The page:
Intercellular adhesion molecule 1 and progression of percent emphysema: The MESA Lung Study

Carrie P. Aaron, Joseph E. Schwartz, Suzette J. Bielinski, Eric A. Hoffman, John H.M. Austin, Elizabeth C. Oelsner, Kathleen M. Donohue, Ravi Kalhan, Cecilia Berardi, Joel D. Kaufman, David R. Jacobs, Russell P. Tracy, R. Graham Barr

Research output: Contribution to journalArticle

19 Scopus citations

Abstract

Background Endothelial intercellular adhesion molecule (ICAM) 1 binds neutrophils and facilitates their transmigration into the lung; E-selectin facilitates leukocyte rolling. As neutrophils contribute to tissue destruction in emphysema and chronic obstructive pulmonary disease, we hypothesized that soluble ICAM-1 (sICAM-1) and E-selectin (sE-selectin) would be associated with longitudinal progression of emphysema and lung function decline. Methods The Multi-Ethnic Study of Atherosclerosis (MESA) enrolled participants 45-84 years old without clinical cardiovascular disease in 2000-02. The MESA Lung Study assessed percent emphysema (<-950 Hounsfield units) on cardiac (2000-07) and full-lung CT scans (2010-12), and spirometry was assessed twice over five years. sICAM-1 and sE-selectin were measured at baseline. Mixed-effect models adjusted for demographics, anthropometry, smoking, C-reactive protein, sphingomyelin and scanner factors. Results Among 1865 MESA Lung participants with measurement of sICAM-1 and percent emphysema the mean log-sICAM-1 was 5.5 ± 0.3 ng/mL and percent emphysema increased 0.73 percentage points (95% CI: 0.34, 1.12; P < 0.001) over ten years. A one SD increase in sICAM-1 was associated with an accelerated increase in percent emphysema of 0.23 percentage points over ten years (95% CI: 0.06, 0.39; P = 0.007). No significant association was found for sE-selectin, or between any adhesion molecule and lung function. Conclusions Higher levels of sICAM-1 were independently associated with progression of percent emphysema in a general population sample.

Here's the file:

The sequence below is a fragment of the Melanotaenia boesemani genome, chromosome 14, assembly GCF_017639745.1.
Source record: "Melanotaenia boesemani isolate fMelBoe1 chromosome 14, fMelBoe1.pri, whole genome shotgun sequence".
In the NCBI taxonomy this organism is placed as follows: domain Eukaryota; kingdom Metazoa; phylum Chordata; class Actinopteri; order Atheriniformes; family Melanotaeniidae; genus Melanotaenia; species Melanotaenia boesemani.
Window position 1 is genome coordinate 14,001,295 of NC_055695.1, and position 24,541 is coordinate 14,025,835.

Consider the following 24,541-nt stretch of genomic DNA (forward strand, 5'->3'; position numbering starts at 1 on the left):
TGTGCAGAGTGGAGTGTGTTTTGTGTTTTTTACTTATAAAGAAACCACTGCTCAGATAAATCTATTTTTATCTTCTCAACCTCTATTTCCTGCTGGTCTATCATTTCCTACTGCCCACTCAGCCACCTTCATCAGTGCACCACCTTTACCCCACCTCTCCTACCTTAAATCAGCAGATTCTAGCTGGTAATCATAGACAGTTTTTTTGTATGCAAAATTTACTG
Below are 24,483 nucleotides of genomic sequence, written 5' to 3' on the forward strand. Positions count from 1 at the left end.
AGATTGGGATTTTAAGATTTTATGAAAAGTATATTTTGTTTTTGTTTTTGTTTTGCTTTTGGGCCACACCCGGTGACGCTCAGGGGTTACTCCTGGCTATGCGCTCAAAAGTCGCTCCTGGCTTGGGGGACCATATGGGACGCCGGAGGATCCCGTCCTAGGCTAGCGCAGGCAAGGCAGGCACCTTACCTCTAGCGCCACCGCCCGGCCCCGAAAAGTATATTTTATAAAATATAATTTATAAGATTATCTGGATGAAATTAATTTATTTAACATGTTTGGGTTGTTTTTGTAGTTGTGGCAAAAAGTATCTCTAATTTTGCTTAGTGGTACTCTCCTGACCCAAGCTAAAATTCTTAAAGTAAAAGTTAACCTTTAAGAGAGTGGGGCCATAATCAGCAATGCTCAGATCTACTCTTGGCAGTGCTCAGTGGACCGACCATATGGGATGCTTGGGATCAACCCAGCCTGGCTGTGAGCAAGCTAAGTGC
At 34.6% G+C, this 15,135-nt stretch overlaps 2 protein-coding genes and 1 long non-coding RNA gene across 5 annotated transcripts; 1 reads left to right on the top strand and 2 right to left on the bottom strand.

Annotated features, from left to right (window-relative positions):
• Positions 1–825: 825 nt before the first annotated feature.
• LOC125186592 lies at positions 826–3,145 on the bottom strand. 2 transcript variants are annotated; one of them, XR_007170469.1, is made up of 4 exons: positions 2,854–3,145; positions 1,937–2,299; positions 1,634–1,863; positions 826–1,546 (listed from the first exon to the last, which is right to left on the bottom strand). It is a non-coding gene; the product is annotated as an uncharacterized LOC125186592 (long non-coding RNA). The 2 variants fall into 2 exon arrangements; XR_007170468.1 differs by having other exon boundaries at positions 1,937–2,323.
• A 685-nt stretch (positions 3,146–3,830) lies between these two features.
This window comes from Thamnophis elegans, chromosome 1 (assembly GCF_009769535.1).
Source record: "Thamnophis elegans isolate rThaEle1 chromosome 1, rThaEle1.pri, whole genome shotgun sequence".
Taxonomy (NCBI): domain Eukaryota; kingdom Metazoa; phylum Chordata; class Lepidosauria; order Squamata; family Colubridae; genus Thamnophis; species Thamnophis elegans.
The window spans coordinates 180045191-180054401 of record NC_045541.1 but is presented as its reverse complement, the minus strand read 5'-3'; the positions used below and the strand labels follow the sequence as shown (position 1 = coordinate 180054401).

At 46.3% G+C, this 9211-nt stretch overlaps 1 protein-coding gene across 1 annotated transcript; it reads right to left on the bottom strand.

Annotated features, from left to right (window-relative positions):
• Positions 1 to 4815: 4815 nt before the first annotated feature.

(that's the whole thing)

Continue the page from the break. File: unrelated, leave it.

Original languageEnglish (US)
Pages (from-to)255-264
Number of pages10
JournalRespiratory Medicine
Volume109
Issue number2
DOIs
StatePublished - Feb 1 2015

Keywords

  • CT imaging
  • Emphysema
  • Endothelium
  • Intercellular adhesion molecule-1

ASJC Scopus subject areas

  • Pulmonary and Respiratory Medicine

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